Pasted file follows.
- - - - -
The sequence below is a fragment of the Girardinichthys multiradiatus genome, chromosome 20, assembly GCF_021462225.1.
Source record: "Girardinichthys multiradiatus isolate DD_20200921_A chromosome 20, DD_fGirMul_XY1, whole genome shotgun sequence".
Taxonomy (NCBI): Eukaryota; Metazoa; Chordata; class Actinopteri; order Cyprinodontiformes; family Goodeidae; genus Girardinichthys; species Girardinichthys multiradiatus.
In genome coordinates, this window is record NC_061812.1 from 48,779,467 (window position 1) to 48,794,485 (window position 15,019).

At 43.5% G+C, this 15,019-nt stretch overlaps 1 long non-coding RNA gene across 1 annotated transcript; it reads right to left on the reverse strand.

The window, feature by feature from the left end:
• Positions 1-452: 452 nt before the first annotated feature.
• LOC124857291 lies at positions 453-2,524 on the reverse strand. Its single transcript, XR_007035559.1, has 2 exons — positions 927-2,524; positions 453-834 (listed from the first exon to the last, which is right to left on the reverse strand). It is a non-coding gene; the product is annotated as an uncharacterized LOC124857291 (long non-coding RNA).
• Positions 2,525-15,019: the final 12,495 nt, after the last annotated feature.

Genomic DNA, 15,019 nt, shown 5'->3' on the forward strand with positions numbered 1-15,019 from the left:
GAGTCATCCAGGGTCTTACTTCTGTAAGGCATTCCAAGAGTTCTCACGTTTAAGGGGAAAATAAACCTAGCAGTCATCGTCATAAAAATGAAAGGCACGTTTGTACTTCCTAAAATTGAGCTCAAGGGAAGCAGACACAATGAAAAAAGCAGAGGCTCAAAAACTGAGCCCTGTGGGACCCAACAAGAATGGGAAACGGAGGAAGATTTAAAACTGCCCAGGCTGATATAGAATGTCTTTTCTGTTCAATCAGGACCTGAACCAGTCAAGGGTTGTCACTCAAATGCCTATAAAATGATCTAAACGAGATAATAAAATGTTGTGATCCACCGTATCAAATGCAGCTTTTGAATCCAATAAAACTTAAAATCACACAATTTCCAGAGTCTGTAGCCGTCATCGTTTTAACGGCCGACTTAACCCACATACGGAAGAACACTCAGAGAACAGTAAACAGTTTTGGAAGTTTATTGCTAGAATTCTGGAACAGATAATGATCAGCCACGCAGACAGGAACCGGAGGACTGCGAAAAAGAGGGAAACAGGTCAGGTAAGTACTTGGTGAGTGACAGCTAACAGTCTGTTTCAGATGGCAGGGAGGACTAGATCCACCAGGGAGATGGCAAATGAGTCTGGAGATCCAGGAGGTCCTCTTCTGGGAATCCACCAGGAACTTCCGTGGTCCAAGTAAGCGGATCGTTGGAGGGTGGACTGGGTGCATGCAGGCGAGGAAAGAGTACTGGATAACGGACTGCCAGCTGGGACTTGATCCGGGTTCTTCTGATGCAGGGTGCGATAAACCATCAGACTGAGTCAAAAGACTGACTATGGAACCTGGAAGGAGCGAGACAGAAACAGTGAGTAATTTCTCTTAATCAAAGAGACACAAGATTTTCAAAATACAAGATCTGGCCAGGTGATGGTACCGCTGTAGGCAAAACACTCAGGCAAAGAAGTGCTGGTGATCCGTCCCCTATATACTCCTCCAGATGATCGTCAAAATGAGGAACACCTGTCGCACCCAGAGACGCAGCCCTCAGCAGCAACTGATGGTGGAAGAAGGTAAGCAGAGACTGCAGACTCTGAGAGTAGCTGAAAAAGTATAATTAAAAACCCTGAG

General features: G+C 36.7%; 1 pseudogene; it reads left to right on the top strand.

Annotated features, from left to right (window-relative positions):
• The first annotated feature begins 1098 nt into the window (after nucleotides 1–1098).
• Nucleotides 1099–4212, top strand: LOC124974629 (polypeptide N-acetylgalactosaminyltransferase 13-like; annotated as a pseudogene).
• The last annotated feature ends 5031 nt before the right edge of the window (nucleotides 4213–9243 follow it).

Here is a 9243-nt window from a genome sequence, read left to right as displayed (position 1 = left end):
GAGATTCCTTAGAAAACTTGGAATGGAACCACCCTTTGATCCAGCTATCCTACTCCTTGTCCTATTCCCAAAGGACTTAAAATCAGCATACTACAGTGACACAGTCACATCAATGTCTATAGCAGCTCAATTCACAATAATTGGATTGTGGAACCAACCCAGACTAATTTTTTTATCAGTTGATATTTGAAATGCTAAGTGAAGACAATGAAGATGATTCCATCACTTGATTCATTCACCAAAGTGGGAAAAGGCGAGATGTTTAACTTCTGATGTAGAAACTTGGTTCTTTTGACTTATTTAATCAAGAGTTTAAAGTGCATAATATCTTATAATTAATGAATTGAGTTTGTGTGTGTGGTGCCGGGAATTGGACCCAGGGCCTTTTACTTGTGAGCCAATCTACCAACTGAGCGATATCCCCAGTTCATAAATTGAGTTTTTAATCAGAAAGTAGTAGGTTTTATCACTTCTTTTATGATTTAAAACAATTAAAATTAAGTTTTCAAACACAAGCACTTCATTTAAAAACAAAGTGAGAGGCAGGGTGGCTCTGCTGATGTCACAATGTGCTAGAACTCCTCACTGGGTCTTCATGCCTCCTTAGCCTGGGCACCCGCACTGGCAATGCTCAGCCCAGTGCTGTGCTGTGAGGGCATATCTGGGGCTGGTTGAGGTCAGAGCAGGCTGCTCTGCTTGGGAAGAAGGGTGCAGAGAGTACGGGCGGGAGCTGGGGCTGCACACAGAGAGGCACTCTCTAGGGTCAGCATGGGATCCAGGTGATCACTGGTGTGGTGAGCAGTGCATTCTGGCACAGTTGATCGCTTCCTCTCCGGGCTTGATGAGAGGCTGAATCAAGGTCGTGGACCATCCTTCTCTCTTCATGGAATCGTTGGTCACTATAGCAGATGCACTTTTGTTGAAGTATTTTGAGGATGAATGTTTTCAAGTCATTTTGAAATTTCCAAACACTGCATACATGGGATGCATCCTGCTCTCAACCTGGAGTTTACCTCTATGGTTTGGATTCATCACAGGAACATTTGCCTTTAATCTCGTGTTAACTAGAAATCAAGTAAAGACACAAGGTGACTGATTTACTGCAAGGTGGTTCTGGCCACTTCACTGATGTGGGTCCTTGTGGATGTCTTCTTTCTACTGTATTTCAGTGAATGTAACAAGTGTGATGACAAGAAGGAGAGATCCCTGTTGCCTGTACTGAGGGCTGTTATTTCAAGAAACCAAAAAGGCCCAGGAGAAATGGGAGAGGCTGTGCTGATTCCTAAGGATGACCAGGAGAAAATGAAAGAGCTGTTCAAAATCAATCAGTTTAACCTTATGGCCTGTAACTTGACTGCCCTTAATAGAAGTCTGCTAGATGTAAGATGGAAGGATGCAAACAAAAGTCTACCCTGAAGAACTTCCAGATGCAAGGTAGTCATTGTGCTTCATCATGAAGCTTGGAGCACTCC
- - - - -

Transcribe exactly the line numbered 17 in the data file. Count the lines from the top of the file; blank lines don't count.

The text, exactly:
Here is a 9243-nt window from a genome sequence, read left to right as displayed (position 1 = left end):